Sand and Golf: How Terrain Shapes the Game explores what makes golf, and golf course architecture, so special on sandy terrain. Golf was born on sandy ground and the features of the game are a direct product of that terrain. Fairways and greens were derived from the naturally occurring areas of short grass found among the coastal dunes of Scotland.
The original sand traps were areas of bare sand that can be found scattered throughout any dune landscape. As the game spread beyond the coastal dunes it took these features with it, and while they have been incorporated into a variety of landscapes they have always fit best on sandy ground. For this reason each major expansion in golf has begun with new courses on sandy ground. Even the best courses of the modern era are products of sandy terrain. The reason golf works so well on sandy ground is that it quite literally belongs there.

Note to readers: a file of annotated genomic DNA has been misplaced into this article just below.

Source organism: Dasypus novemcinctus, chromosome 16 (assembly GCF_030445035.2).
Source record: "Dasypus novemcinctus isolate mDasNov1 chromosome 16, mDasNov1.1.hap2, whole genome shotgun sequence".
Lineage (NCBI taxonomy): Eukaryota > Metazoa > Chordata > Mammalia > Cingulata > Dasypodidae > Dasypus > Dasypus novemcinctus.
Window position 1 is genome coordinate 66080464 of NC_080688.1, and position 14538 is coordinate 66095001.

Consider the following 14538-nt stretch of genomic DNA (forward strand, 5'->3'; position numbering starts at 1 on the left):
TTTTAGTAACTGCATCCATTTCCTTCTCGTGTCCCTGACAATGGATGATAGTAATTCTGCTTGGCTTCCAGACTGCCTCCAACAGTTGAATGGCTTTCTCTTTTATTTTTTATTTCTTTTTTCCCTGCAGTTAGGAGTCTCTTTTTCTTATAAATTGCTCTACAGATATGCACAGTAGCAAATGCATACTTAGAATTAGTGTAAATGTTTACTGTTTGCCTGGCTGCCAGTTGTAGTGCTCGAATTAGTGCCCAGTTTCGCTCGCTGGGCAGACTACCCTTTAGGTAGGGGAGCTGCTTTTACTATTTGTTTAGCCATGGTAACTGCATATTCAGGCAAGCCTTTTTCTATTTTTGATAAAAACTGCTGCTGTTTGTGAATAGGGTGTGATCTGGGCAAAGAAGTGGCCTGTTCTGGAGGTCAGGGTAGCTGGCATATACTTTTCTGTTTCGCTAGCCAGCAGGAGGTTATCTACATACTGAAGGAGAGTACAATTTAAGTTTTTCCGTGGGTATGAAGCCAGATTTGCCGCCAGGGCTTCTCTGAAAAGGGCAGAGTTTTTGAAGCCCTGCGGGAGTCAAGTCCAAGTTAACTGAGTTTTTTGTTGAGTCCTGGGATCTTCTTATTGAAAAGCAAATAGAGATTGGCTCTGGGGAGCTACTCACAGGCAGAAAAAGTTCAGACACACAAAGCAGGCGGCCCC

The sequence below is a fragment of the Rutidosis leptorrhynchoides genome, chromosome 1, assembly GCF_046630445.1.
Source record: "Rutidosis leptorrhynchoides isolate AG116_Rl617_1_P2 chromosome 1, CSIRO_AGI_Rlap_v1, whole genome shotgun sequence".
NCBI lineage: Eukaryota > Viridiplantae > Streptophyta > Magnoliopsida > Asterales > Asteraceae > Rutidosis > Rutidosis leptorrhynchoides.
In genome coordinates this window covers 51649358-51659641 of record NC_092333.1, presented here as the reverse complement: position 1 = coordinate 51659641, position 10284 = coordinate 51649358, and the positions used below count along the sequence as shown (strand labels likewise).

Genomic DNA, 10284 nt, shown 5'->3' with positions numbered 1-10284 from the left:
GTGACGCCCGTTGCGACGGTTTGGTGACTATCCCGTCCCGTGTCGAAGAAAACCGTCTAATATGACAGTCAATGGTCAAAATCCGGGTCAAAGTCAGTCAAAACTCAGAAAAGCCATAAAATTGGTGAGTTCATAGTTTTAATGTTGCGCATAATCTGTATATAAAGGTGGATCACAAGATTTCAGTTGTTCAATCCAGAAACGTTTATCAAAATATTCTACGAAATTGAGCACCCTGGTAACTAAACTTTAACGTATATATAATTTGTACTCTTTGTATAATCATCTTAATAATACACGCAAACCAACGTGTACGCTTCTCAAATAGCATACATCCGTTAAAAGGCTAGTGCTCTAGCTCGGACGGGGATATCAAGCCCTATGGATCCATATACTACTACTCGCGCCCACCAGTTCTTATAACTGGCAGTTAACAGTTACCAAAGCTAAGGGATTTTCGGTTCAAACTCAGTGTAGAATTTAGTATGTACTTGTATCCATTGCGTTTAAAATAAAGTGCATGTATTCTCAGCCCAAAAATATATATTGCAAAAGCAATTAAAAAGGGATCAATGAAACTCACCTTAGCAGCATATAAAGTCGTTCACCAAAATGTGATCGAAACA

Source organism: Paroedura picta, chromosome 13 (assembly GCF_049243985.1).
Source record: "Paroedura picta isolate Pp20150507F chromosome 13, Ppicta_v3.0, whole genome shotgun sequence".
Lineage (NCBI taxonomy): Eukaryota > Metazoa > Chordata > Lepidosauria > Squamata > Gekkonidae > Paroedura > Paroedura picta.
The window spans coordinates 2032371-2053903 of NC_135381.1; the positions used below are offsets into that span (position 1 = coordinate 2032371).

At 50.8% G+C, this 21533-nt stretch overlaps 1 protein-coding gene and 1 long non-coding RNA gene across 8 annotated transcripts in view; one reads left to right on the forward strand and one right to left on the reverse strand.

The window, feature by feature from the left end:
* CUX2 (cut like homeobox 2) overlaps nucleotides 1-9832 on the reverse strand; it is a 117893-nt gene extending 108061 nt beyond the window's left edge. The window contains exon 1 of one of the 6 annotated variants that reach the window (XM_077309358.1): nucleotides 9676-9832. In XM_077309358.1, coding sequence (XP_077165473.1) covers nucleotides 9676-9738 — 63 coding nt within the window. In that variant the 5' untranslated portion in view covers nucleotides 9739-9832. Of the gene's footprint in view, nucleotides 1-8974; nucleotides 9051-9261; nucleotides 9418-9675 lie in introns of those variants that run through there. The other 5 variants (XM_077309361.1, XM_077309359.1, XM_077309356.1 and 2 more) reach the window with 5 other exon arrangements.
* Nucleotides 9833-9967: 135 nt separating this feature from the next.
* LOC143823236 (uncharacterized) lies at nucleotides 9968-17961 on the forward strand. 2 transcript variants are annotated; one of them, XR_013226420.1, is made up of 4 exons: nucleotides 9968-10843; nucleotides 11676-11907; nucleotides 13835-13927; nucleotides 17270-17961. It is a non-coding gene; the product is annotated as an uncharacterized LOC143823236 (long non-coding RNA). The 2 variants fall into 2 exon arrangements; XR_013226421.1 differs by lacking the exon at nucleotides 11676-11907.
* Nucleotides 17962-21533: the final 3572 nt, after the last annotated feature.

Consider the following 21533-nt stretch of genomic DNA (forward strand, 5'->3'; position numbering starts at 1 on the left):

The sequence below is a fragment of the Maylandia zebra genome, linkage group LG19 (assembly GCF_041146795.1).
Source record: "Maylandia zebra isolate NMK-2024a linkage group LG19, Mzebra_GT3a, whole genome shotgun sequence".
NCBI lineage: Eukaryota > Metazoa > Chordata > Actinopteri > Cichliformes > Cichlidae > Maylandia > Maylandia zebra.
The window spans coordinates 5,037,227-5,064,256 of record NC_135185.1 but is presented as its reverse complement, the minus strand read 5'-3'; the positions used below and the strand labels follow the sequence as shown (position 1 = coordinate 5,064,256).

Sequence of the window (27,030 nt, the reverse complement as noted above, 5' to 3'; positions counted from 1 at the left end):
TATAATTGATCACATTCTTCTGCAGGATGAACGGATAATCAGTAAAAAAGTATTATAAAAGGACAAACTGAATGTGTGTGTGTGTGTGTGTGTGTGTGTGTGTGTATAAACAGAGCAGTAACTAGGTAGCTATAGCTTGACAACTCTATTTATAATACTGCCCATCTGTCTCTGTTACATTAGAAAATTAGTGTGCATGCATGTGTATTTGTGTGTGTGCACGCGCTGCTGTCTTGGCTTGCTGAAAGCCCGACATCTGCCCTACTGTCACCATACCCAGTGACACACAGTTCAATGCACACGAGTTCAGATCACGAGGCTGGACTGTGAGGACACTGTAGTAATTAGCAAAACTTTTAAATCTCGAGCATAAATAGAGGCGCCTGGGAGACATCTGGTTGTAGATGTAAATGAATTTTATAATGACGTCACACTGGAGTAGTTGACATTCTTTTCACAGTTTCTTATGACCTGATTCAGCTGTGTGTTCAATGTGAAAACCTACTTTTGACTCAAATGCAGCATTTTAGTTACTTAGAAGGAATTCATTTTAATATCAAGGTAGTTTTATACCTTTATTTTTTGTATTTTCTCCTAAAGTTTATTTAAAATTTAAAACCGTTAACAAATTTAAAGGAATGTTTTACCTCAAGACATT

This book explores the unique features of sandy ground that make it so suitable for golf, studying the similarities and differences among sandy courses in a wide variety of environments. The courses of Melbourne’s Sandbelt may not bear much resemblance to the fantastic sandy courses of America’s Great Plains, but they actually have a great deal in common. The firm turf that is a product of free draining soils, rugged bunkers carved directly into the sandy soils, and a style of play suited to firm, often windy sites. But wait, there’s more